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Use Tact and Care to Avoid Putting Others on the Defensive


When there is disagreement, it’s quite common for at least one of the parties to feel defensive in the situation. Since the goal is to move forward and not to prove “I am right,” consider what you can do to communicate clearly your thoughts on the matter, while avoiding putting someone else in a place where they react from a position of defensiveness.

One technique you might employ is to make “I” statements, rather than “You” statements. For instance, if someone were to say to you “You’re wrong about that contract,” you’d likely be taken aback and would likely feel defensive. On the other hand, if that same person were to state to you “I disagree with your interpretation of that contract,” you’d be more likely to respond “Oh? Where specifically am I off track? What’s your view?”

It’s also wise to refrain from making dogmatic pronouncements. You’ll invite discussion, rather than rankle and escalate the situation, if you learn to avoid statements such as “That’s ridiculous.” or “Everybody knows that the solution to this kind of problem is . . . .” or “Are you crazy?”

Change this type of statement to be more welcoming of discussion with “Well, that’s not the way I see it. Why do you think that’s the case?” or “I would have thought the solution would be to . . . . . Why do you think your solution works, though?” or “Have you considered that this type of action might lead the client to take her business elsewhere?”

Finally, avoid “But” statements. It’s been said that the word “But” negates the first part of the statement. The listener ignores the first part and focuses on what follows the “but.” Here are some examples of how “But” statements can be improved:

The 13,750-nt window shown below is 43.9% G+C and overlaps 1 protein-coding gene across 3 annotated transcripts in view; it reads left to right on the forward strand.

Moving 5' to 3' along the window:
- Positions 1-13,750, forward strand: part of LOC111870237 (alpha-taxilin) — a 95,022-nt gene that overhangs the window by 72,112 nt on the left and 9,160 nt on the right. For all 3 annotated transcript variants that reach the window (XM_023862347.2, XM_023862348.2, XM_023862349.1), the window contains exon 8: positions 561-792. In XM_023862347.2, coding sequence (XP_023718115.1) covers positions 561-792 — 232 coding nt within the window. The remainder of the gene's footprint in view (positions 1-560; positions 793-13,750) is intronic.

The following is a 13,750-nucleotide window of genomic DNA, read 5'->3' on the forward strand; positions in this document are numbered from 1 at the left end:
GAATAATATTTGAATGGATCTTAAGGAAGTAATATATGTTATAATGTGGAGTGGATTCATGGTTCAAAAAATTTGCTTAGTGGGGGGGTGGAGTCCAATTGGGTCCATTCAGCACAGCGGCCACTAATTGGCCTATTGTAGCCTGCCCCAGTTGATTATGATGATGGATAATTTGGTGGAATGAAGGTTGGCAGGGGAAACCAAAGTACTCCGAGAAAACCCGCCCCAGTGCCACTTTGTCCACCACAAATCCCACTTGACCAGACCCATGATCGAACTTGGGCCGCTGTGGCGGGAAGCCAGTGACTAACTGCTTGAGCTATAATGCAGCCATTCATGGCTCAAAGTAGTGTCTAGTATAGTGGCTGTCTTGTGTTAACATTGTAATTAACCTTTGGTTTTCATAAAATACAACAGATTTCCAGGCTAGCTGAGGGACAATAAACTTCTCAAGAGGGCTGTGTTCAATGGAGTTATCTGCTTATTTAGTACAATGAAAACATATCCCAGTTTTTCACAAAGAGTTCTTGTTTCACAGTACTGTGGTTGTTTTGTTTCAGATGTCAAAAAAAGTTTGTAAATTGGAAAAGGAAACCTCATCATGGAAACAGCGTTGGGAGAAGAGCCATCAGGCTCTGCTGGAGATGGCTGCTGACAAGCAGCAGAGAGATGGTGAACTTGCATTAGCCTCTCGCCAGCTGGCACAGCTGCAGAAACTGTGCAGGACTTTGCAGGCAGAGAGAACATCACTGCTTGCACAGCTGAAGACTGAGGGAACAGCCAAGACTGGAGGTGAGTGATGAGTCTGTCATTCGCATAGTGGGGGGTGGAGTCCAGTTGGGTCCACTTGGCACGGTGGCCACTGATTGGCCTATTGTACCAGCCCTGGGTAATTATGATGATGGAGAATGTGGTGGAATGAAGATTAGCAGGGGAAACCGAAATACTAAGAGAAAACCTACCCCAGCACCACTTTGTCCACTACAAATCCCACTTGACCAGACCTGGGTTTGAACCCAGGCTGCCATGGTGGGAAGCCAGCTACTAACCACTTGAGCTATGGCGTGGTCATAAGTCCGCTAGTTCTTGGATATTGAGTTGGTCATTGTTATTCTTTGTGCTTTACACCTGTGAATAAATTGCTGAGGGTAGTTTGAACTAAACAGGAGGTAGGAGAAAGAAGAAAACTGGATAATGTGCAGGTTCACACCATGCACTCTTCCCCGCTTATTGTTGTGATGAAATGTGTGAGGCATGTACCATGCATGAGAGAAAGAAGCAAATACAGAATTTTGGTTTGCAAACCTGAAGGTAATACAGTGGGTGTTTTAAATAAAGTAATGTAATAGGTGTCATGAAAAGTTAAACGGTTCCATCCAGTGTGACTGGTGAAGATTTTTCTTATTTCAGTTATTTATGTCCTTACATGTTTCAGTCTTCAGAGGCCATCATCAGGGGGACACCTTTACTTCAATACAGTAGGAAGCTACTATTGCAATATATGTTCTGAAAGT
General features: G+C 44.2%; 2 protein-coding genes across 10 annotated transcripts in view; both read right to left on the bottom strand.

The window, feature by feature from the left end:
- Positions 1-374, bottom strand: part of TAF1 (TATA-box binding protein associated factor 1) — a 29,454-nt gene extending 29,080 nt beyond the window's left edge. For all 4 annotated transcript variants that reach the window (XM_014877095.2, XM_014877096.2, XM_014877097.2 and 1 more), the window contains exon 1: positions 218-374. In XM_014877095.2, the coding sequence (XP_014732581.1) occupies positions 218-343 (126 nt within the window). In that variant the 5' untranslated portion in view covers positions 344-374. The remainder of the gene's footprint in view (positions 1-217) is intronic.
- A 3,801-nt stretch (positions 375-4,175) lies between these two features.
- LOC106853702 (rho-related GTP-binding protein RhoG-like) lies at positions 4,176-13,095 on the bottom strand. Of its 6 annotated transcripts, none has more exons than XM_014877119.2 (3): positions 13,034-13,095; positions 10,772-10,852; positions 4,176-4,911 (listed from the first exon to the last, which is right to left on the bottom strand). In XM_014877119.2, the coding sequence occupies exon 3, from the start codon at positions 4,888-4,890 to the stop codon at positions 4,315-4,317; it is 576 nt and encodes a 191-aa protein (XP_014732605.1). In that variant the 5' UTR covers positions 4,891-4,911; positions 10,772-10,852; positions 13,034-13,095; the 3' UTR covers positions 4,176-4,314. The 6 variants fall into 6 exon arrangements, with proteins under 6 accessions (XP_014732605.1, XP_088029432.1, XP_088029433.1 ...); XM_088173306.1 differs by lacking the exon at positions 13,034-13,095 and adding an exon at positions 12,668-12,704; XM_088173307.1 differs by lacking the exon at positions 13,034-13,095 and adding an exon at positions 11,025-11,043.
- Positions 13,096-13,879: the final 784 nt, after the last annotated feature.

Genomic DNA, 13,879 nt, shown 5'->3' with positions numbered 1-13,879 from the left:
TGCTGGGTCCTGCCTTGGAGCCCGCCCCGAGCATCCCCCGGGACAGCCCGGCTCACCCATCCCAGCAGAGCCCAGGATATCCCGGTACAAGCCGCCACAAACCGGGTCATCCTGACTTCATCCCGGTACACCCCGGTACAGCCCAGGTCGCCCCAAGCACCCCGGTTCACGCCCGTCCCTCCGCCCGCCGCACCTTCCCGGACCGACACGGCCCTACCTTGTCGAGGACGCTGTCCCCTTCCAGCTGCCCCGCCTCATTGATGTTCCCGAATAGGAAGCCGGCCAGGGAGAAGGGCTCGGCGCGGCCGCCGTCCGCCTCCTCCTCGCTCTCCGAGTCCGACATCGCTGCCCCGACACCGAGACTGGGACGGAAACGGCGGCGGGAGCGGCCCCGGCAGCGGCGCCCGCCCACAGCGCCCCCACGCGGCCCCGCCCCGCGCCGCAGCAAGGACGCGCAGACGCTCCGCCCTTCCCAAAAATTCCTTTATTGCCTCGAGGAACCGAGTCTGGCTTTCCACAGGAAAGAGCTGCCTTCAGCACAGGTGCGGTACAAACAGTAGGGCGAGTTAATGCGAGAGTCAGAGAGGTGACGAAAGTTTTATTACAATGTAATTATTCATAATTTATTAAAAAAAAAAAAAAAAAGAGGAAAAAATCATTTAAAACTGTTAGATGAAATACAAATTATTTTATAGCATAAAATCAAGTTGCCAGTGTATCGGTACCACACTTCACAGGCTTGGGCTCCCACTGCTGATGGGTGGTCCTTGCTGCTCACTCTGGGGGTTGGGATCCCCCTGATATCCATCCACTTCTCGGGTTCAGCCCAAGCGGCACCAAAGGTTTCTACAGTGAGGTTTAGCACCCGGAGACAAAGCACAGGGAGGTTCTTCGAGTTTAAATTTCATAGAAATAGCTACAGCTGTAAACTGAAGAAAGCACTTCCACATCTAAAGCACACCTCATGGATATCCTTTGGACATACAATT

But statement:   I respect your work, but I don’t agree with this new idea.

Improved:          While I respect your work, I have reservations about this new idea.

But statement:   I hear what you’re saying, but I don’t agree.

Improved:           I hear what you’re saying, and have a different perspective.

But statement:   You’re dependable, but you’re impulsive.

Improved: You’re very dependable, and that serves you well. You’d do even better if you would recognize that your impulsiveness sometimes leads you to go off track, which slows the progress of your projects.

Effective communicators and leaders recognize opportunities to keep the conversation moving forward, rather than putting the other party in a position of defensiveness.

The way we communicate with others and with ourselves
ultimately determines the quality of our lives.

—Tony Robbins